Chris Conley goes by many names; "Weatherman" for his up-to-date knowledge on Seattle weather, "Merlin" for the extraordinary things that sometimes happen to him, and "Maestro" for his passion for teaching and sharing knowledge with others. Conversations easily bounce from one thing to the next, and since one of his most impressive subjects is food science, Chris takes me grocery shopping.
Walking through the aisles of the QFC store outside which he sells this newspaper, he names off a long list of allergies. By the time he was 12, Chris had noticed that something was not right. He was getting sick often, but the medical tests he needed to find out the cause were expensive and not covered by insurance. Instead he turned to years of trial and error and extensive reading on the subject. It left him with both a strict diet and an above-average knowledge of what's in our food.
A thirst for knowledge has followed Chris throughout his life, reaching back into his southern California childhood. After leaving home, he spent several years bouncing around San Diego County and getting to know every last building and street corner by heart. This was followed by a brief stint in the Navy and time spent in Aberdeen where he learned to play pool at the Book Carnival, an amusement arcade/bookstore/pool hall.
In April of last year Chris came to Seattle to be with his mother when she was diagnosed with cancer. He immediately discovered Real Change and started selling the paper. It was one more name on a long list of careers that has taken him from ice cream parlors to lumberyards to warehouses.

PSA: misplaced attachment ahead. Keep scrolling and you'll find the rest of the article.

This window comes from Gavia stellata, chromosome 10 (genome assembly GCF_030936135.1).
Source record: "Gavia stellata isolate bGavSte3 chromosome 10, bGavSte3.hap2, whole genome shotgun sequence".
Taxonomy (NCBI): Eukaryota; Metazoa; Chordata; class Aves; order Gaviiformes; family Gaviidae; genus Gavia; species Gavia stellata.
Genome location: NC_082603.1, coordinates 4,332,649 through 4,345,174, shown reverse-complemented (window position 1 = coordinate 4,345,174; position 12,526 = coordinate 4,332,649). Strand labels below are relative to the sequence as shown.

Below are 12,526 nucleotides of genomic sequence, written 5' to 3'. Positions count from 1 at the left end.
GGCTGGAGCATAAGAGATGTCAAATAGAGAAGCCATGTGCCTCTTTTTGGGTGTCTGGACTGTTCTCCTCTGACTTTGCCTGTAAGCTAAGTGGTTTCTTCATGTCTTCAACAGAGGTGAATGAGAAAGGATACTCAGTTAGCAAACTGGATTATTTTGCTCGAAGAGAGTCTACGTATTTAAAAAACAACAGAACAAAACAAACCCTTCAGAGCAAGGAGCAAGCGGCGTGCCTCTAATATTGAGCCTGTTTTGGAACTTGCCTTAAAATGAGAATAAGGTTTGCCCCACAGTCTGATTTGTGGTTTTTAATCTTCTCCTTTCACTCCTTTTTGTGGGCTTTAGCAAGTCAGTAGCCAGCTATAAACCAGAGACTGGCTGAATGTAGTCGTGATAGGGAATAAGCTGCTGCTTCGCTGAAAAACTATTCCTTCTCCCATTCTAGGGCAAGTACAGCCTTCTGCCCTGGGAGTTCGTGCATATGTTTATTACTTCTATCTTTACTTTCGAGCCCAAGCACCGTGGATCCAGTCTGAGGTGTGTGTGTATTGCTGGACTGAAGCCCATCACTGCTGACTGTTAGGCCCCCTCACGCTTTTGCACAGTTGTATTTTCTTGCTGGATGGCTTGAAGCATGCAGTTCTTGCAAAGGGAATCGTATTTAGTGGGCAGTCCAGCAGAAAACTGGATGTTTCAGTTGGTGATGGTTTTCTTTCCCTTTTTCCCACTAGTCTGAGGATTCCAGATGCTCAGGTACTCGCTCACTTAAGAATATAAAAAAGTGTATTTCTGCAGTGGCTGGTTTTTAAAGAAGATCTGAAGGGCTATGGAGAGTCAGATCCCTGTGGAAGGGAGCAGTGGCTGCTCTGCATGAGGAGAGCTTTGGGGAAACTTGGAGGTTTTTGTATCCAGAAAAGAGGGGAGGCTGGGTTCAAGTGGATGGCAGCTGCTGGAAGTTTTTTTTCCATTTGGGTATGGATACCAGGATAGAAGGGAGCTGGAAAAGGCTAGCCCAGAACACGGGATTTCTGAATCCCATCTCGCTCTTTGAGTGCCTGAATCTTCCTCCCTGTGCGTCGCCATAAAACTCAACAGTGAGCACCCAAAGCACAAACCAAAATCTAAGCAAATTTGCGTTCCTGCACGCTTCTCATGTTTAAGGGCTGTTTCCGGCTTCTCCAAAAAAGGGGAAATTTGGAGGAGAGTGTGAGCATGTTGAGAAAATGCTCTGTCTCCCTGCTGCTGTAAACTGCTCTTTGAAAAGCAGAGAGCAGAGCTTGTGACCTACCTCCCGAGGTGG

It took Chris some time to find a single selling location, but he eventually settled in front of the QFC at Broadway and Republican. He has been there for more than six months and consistently sells more than 300 papers each month. That income is crucial, but not what he loves most about selling the paper.
"I like to dispel the classic stereotype that all homeless people are dumb or lazy bums," he says. And he enjoys unraveling this myth one-on-one with each customer he meets. "It's easy for a person to stay stuck in the small part of the world they inhabit -- that includes me. It's good to see the other side. Besides, I like sharing everything I know with people."